[ENOUGH] Children Speak:<br />
âIt Feels Like Weâre in a World Warâ<br />

[ENOUGH] Children Speak:
‘It Feels Like We’re in a World War’

Middle-school student Mercedes Austin is Losing Hope That Things Will improve in her neighborhood

Mercedes Austin

by Mercedes Austin, April 15, 2013

[ENOUGH] Children Speak:<br />
âIt Feels Like Weâre in a World Warâ<br />

Mercedes fears the violence that killed Jonylah Watkins and others

When violence strikes and starts going at kids, the community looks at that. Violence is like a disease.  It rubs off on people.  Like these grown men; they sell teenagers and kids guns when really they shouldn’t.  One way violence is like a disease is when you shoot a person, the other person tries to find out who did it to retaliate.  So, now you’ve got these two people, or gangs, going at it.  This year in March, like a week or two ago, a little girl name Jonyla Watkins was shot when she was only 6 months old.  Whoever shot that baby has no heart. How could you sleep knowing you did that to a child who hasn’t got to even see the world or say her first words?  When she was shot, I was hoping it would open people’s eyes to realize that it is not good to kill or have a gun.  There have been so many innocent bystanders that died for NO REASON.  What did Jonyla do?  What did Hadiya [Pendleton] do?  Nothing.  That’s why people need to put the guns down and think.  That could’ve been your mom, sister, cousin, uncle—anybody!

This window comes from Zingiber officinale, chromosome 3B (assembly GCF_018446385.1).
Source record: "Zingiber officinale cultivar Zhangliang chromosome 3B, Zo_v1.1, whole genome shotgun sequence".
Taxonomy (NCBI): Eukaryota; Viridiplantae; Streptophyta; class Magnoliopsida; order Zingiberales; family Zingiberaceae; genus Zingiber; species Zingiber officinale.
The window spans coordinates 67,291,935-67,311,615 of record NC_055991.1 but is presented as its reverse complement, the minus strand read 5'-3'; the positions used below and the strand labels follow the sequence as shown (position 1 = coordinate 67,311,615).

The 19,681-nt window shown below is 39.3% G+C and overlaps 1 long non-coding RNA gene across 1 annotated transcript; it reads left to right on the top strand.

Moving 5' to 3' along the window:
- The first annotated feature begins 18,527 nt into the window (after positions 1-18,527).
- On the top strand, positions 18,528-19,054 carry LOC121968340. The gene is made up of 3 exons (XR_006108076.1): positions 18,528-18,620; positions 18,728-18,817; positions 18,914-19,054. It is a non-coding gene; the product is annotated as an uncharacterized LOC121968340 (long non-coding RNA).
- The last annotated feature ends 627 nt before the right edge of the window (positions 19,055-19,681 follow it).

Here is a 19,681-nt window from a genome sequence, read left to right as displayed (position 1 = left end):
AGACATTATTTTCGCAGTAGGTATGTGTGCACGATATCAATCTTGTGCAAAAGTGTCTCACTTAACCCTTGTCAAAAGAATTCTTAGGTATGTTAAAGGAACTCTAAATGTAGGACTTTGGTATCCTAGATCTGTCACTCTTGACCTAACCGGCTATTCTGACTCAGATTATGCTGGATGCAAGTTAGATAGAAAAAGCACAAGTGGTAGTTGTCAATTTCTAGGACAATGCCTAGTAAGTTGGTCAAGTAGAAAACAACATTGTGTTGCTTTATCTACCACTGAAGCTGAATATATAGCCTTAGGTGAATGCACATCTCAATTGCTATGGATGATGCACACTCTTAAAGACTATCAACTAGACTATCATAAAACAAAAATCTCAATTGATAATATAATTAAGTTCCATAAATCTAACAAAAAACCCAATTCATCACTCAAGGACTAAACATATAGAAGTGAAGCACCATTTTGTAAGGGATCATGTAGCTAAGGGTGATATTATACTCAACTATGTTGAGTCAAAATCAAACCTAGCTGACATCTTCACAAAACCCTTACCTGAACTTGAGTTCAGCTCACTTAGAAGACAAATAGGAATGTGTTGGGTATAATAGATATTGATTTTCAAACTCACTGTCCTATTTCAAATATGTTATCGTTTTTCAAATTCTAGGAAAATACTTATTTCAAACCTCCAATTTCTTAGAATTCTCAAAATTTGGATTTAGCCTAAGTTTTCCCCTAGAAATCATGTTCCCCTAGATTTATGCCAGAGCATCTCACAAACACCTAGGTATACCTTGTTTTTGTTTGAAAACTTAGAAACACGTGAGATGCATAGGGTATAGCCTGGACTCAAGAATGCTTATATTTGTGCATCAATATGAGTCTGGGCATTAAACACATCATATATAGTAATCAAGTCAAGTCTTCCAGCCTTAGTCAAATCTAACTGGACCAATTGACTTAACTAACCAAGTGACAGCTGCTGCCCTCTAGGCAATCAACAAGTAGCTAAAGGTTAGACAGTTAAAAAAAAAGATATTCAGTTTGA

I live in Chicago where it is called CHIRAQ.  Here in the Englewood area, it feels like we’re in a WORLD WAR.  Basically, it’s all about gangs and gang violence.  And the gangs don’t care.  If you live in a neighborhood where they claiming that gang like [the Black Disciples], [the Gangster Disciples], [the Black P-Stones] and more, that’s the gang you're in, even if you don’t want to be. That’s how they look at you, as a part of that gang. You can’t even say your family member or friend's name without people saying you're in a gang because it’s some type of gang named after them.

To be honest, I don’t think this world is going to change because the gangs are too deep in it.  I can’t say anything without somebody thinking I’m in a gang.  You can’t sing a song without somebody saying you're an "opp" [the enemy].  But I don’t gang bang.  I hope we as a community come together to make something that’s negative into a positive -- make the word gang mean people who help and protect the community and the YOUTH.

Mercedes Austin is a 7th grade student at the Dulles School of Excellence in Chicago.



(Top Stories on Our Sister Site)

Bobby Brownppr

Bobby Brown to Release Memoir

by Shantell E. Jamison

Stay in the Know
Sign up for the Ebony Newsletter